Tradition and Innovation in Ezra Pound's Modernist Circle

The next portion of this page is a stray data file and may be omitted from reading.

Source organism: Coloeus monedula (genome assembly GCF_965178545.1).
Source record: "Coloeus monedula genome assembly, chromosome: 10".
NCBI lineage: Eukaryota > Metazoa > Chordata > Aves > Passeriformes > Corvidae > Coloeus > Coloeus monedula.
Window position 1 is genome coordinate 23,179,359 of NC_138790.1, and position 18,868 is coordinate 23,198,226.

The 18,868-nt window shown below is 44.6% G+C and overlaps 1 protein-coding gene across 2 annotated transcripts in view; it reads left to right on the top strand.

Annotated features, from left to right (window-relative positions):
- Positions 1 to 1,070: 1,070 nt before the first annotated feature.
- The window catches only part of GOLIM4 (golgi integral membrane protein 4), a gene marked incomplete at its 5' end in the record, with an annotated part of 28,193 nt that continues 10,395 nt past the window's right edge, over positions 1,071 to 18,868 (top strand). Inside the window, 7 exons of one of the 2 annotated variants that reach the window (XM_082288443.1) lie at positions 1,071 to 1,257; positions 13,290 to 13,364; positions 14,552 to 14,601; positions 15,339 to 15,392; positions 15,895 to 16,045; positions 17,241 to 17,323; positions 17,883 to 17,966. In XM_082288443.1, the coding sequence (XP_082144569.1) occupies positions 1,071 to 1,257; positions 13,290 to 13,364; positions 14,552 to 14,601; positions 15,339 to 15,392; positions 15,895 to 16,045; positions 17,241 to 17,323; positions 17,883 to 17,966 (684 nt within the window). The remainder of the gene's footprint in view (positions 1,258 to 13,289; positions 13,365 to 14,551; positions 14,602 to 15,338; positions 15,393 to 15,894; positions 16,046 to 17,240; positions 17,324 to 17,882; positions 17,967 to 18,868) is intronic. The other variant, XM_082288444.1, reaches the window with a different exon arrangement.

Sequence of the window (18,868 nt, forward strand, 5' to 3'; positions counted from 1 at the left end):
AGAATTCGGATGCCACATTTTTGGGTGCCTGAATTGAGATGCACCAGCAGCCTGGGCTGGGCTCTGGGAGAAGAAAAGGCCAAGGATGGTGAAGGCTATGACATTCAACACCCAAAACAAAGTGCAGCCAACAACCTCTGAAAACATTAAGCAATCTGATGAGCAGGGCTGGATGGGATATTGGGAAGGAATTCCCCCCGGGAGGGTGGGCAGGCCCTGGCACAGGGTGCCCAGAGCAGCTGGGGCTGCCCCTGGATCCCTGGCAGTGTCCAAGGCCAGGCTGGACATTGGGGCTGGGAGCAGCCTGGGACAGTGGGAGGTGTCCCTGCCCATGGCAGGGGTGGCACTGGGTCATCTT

Ezra Pound’s role in modernism is undeniable, but his connections to Philadelphia may be less obvious and are worthy of exploration. He spent his formative years in this “birthplace of America,” where his father worked at the U.S. Mint. Among the many artists he befriended in Philadelphia were fellow poets who would become modernists: Hilda Doolittle (H.D.), Marianne Moore, and William Carlos Williams. Pound’s relationship with Philadelphia institution University of Pennsylvania is a tumultuous one. Having earned his master’s degree, he was “pushed out” of the program, and his efforts to get a PhD were denied by the university, including many recent efforts to award him a posthumous PhD. This remains another source of controversy in Pound studies. This panel seeks papers that trace any aspect of the Philadelphia modernist circle, especially but not necessarily as relates to Pound’s influence. Papers might explore the larger role of imagism among these poets, the effect that Philadelphia as a geographic or political landscape had on Pound, H.D., Moore, and/or Williams, the literary influence of Pound on these other Philadelphia poets, or Pound’s references to Philadelphia’s history and historical figures. Papers might also explore the relationship between Pound’s economic theories and his father’s work at the Philadelphia Mint, or the conference theme of “tradition and innovation” as it applies to one or more Philadelphia modernist poets.
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